Jun 092008
 

I miss my apple-pear juice ๐Ÿ™ I have looked in about 6 stores now, and all I can find is regular apple juice. I like apple juice, it’s good, but…it just gets kinda boring, especially after the apple-pear juice. I wonder how expensive it would be to import it…

It’s kinda funny — I am getting used to speaking English again, and I have not had any problems adressing people in the wrong language since the 2nd day after I got back. However, there are a couple things that have been programmed into my brain that I can’t get out yet. It’s those little things that are more instinct than communication, words like “merci” and “pardon,” especially the second. Now, luckily, it is possible to say “pardon me” in English, and even though it is pronounced differently, people seem to accept me just saying “pardon” instead of the typical “excuse me.” When I say “merci” instead of “thanks” though, like I did at the grocery store earlier, I always get strange looks. It amuses me. Parler franรงais me manque ๐Ÿ™ It is no longer exciting to do every day things, and in a funny twist, it kinda feels like I’m “cheating” by speaking English, like I’m taking the easy way out or something.

I’m glad I finally got an episode up. I should be able to get back into my pattern of once a week for a while now, thanks to everyone who stayed subscribed!

  7 Responses to “apple pear juice”

  1. How I understand you!
    I’ve spent one year in England to improve my English ; it was back in 2004/2005, and there are still some expressions that come easier in English than in French, like “aoutch” instead of “aรฏe” (when I get hurt) for instance, or even “crap” instead of “zut” as a kind of “swear word” if I can say so…
    Now that u’ve spent some time in another country, it’ll always be part of you, you’ll always miss some habits which u’ve grabbed during those months spent in France!
    And u’ll feel like “at home” every time u’ll get back to France; as far as I’m concerned, if I don’t go to England once a year, I don’t feel completely fine, it’s awkward, since I had never been there before my ‘Erasmus experience’.

    Bye bye ๐Ÿ™‚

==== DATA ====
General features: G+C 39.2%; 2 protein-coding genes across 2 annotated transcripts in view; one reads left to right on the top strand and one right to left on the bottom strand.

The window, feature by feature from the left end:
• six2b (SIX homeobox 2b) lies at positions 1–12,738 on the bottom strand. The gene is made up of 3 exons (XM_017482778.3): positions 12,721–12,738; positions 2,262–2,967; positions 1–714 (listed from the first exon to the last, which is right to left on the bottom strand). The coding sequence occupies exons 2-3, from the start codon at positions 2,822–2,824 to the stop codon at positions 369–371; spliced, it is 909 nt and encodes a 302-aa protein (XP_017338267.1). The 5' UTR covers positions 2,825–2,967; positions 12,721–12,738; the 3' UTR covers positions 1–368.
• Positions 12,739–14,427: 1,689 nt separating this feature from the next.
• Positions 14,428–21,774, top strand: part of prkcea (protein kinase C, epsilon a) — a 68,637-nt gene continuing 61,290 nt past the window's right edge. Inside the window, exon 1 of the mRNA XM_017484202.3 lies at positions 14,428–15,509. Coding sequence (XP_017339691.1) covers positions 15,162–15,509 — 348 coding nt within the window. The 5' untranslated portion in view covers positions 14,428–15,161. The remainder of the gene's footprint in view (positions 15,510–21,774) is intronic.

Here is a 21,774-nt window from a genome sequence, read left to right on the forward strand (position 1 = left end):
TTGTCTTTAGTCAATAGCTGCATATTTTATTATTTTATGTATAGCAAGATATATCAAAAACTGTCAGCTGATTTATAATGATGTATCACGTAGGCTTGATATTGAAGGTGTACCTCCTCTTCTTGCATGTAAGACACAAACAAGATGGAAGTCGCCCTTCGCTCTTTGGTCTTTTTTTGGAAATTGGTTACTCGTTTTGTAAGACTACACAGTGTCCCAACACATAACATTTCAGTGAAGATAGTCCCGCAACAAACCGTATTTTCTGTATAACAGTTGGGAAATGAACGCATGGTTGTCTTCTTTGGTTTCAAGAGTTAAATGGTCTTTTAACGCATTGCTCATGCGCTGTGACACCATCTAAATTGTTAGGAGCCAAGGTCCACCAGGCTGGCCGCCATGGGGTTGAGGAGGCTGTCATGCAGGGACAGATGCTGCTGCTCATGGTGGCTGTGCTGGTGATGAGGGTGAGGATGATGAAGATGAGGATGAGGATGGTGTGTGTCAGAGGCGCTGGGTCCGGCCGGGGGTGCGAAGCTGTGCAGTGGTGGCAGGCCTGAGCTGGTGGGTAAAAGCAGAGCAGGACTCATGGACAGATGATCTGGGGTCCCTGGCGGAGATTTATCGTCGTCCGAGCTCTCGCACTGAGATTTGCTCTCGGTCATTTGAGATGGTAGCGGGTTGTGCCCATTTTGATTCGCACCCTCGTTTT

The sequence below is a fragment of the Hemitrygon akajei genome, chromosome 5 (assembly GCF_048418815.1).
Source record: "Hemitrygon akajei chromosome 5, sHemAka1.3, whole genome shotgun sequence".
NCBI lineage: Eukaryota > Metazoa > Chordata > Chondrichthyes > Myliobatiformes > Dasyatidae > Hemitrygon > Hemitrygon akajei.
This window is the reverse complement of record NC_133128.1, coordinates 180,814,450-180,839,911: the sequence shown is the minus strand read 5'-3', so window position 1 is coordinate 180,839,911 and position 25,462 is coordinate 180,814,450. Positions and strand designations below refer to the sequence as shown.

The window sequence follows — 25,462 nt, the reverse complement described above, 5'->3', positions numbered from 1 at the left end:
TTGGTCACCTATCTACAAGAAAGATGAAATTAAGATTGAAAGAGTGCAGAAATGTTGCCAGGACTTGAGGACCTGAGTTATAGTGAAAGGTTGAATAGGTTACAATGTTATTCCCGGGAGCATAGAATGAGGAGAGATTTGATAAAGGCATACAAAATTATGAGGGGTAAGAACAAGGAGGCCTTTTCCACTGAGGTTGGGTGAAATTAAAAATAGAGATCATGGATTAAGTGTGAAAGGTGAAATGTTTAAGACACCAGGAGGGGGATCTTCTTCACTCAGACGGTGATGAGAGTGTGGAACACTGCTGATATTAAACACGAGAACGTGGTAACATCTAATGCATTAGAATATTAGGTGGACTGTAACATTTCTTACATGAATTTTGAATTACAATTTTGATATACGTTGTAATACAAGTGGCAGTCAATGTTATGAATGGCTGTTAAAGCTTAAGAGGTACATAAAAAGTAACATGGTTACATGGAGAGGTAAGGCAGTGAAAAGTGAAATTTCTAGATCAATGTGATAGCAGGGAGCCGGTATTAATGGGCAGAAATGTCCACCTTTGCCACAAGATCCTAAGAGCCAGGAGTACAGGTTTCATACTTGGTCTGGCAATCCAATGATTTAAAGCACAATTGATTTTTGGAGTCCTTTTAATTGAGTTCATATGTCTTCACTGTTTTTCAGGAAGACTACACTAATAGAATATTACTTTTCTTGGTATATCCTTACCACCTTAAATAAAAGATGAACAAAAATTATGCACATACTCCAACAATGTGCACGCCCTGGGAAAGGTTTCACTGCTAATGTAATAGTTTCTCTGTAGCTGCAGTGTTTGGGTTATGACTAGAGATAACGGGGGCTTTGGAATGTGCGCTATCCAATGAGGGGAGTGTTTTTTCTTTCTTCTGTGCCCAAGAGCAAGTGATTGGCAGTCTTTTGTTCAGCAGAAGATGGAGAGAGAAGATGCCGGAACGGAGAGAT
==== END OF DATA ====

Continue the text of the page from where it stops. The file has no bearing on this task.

2. come back among us Thomas, you miss us !

  3. I think I shoud have say we miss you. Excuse me but I am a bad learner.

    See you soon.

  4. Hi Thomas!
    Tonight I was “surfing” on iTunes, specially on the podcasts. By curiosity I red the list of the best podcasts in France and I felt on your. I submit immediatly! I looooove your language!
    I’m a studient in tourism so I would like to go in Ireland or U.S.A. But in my class you don’t learn words you use every day but special vocabulary. This is why I submited to your podcast!
    I’m sorry, my english isn’t very good ^^ But with you I think I’ll improve it ๐Ÿ˜‰ so THANK YOU !!!
    See ya’!

  5. Florence,

    Definitely! I hope to be able to go back to France quite frequently, because if I don’t, I know I will really begin to miss it. And as for the swear words — I find myself saying “ah, merde” quite often, which my friends find quite amusing ๐Ÿ˜‰

    Celia,

    I’m back now! There should be another episode up tomorrow ๐Ÿ™‚ And I have started to work on the website some, too. As for the “I miss you”, that’s correct one, but it’s very difficult for me, too (Tu me manques as opposed to Je te manques)!

    Adeline,
    I’m glad you found the podcast! Hopefully you will continue to enjoy it and be able to improve a lot. I find a lot of the podcasts I listen to just by surfing around iTunes, too, to be honest ๐Ÿ˜›

  6. Thomas, don’t cry…
    You have the root bear in the states, and we, poor french people, we don’t even know it !
    :-((

  7. That is true! I didn’t even think about that. Honestly, I was enjoying French beverages too much to worry about root beer :p I really do miss my Orangina (it is available here, but expensive), and of course, my apple pear juice. I wonder…is there cream soda in France? I don’t remember seeing it while I was there.